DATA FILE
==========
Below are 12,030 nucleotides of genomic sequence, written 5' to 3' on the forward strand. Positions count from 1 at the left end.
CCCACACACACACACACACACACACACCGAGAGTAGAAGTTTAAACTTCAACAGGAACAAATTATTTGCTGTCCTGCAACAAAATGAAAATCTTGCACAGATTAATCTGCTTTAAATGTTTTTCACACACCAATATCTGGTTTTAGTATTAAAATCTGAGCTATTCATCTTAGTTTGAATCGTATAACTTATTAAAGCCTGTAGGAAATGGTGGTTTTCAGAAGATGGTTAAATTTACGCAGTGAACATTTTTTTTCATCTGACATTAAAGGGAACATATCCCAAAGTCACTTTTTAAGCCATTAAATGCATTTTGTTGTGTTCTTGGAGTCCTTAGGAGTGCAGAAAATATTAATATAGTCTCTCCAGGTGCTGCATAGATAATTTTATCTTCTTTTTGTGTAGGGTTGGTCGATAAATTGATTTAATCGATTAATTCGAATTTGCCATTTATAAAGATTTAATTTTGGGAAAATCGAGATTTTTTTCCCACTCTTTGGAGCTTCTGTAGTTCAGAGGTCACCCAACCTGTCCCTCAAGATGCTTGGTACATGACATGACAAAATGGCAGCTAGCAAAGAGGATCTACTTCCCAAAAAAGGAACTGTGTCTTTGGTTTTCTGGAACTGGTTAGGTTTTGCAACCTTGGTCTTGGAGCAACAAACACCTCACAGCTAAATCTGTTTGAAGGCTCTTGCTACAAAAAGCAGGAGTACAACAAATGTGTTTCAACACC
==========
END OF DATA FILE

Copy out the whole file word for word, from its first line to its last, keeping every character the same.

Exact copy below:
Below are 12,030 nucleotides of genomic sequence, written 5' to 3' on the forward strand. Positions count from 1 at the left end.
CCCACACACACACACACACACACACACCGAGAGTAGAAGTTTAAACTTCAACAGGAACAAATTATTTGCTGTCCTGCAACAAAATGAAAATCTTGCACAGATTAATCTGCTTTAAATGTTTTTCACACACCAATATCTGGTTTTAGTATTAAAATCTGAGCTATTCATCTTAGTTTGAATCGTATAACTTATTAAAGCCTGTAGGAAATGGTGGTTTTCAGAAGATGGTTAAATTTACGCAGTGAACATTTTTTTTCATCTGACATTAAAGGGAACATATCCCAAAGTCACTTTTTAAGCCATTAAATGCATTTTGTTGTGTTCTTGGAGTCCTTAGGAGTGCAGAAAATATTAATATAGTCTCTCCAGGTGCTGCATAGATAATTTTATCTTCTTTTTGTGTAGGGTTGGTCGATAAATTGATTTAATCGATTAATTCGAATTTGCCATTTATAAAGATTTAATTTTGGGAAAATCGAGATTTTTTTCCCACTCTTTGGAGCTTCTGTAGTTCAGAGGTCACCCAACCTGTCCCTCAAGATGCTTGGTACATGACATGACAAAATGGCAGCTAGCAAAGAGGATCTACTTCCCAAAAAAGGAACTGTGTCTTTGGTTTTCTGGAACTGGTTAGGTTTTGCAACCTTGGTCTTGGAGCAACAAACACCTCACAGCTAAATCTGTTTGAAGGCTCTTGCTACAAAAAGCAGGAGTACAACAAATGTGTTTCAACACC